It all started in October 1814 on a lonely hill top in a place called Kalunga (now known as Nalapani). The British East India Company had dispatched an army of some 30,000 troops to bring the ‘aggressive little state of Nepal’ to heel for expanding its empire into parts of northern India that the British East India Company wanted for itself. Kalunga was the location of the first battle between one of the army’s four columns and the expansionist Nepalese. What was significant about the engagement was that a relatively small force of ‘native’ troops was able to hold out against the might of the British East India Company for nearly a month. It sent shockwaves throughout British India. The ‘natives’ at Kalunga were Gurkhas, well trained soldiers belonging to the army of Nepal. They took their name from the ruling House of Gurkha which, under the leadership of Prithvi Narayan Shah, had, by about 1768, succeeded in unifying Nepal’s many petty principalities.
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Map courtesy of English Wikipedia
In May 1815, and after several months of fierce fighting, General Amar Singh Thapa, the Gurkhas’ senior commander, accepted defeat when, outmanoeuvred by Major General David Ochterlony, the commander of one of the army columns dispatched by the British East India Company, his position in the mountain fortress of Malaun became untenable. A treaty, known as the Treaty of Segauli, was drafted which required the Nepalese to relinquish the land they had seized in the west and east to the British East India Company. As a punishment, it also required Nepal to give up large tracts of its own most fertile territory on the border with India. However, much of this was owned by the Nepalese ruling elite and they had no intention of signing the treaty with the British East India Company and, in January 1816, the British East India Company responded by sending a second Army of some 17,000 under the overall command of General David Ochterlony to force compliance. Again, the Gurkhas fought with courage and skill but, outnumbered and outgunned, the Gurkhas were eventually defeated by the British East India Company at the Battle of Makwanpur in February 1816. A few days later on 4 March, the Treaty of Segauli was eventually ratified, bringing the two wars between Nepal and the British East India Company to a close.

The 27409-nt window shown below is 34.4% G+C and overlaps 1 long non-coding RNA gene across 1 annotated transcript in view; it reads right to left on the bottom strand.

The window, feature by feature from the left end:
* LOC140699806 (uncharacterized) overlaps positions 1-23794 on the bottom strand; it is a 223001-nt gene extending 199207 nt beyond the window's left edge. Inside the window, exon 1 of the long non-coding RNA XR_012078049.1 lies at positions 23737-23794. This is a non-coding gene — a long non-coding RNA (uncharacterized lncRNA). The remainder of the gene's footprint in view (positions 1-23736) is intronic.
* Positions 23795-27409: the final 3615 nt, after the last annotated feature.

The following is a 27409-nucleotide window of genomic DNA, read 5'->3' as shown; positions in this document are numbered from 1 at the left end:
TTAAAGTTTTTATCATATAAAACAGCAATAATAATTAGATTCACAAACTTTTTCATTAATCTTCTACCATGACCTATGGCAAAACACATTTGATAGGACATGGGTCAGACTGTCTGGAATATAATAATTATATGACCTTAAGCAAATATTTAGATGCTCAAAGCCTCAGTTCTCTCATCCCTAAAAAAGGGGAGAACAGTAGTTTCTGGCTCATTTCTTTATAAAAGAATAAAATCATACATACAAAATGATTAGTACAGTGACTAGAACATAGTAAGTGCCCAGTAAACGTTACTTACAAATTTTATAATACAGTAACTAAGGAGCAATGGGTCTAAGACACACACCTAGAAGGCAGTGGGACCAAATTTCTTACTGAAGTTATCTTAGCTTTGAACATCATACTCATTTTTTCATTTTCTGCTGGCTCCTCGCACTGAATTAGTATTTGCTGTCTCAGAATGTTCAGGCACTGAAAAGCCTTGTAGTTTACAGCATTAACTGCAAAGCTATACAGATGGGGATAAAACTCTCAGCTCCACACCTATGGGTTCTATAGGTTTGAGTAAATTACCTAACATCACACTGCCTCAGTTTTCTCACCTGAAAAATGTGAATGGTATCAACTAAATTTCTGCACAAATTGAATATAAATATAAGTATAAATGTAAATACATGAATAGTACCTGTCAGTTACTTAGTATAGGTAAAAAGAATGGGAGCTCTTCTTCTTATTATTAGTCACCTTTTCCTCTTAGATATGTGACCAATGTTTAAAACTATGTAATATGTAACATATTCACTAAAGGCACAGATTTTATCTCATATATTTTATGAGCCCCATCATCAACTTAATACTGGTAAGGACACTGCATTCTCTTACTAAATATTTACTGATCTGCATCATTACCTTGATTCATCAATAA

The Treaty of Segauli required Nepal to handover almost a third of its landmass (the grey shaded area on the map) to the British East India Company. The Treaty with the British East India Company also forbade the Nepalese from employing '...any British subject, nor the subject of any European or American State...' This was designed to stop the Nepalese from hiring foreign soldiers to train its army (something it had done in the past) which would make it more of a threat to the British East India Company and its dominance of India. Some of the land taken off Nepal by the British East India Company was returned in December 1816, with more being returned in 1860 in recognition of Nepal's support in suppressing the Indian Mutiny and the loyalty of the Gurkhas fighting for the British East India Company.
Bhim Sen Thapa the Prime Minister of Nepal, the home of the Gurkhas, at the time of the wars with the British East India Company. Another remarkable man (born August 1775, died 5 August 1839), he was the Prime Minister of Nepal for over 30 years from 1806 to 1837.
Gurkhas of the Sirmoor Battalion (later the 2nd Gurkhas), a unit belonging to the British East India Company, in front of Hindu Rao’s House on Delhi Ridge. The ridge dominated the city of Delhi which, in 1857, became the focus of the India Mutiny. Despite suffering tremendous losses, the Sirmoor Battalion, along with the 60th Rifles and the Corps of Guides, succeeded in holding the ridge until reinforcements arrived.
Major General Sir Rollo Gillespie who was killed at the Battle of Kalunga on 31 October 1814 leading British and British East India Company troops against the Gurkhas of Balbahadur Kunwar. Born in County Down in Ireland in 1766, Gillespie was another colourful character. He killed a man in a duel in 1788, was shipwrecked off Madeira in 1792, killed 6 men who tried to burgle his home in St Domingo and used a spear to kill an escaped tiger on Bangalore racecourse. He was knighted posthumously on 1 January 1815.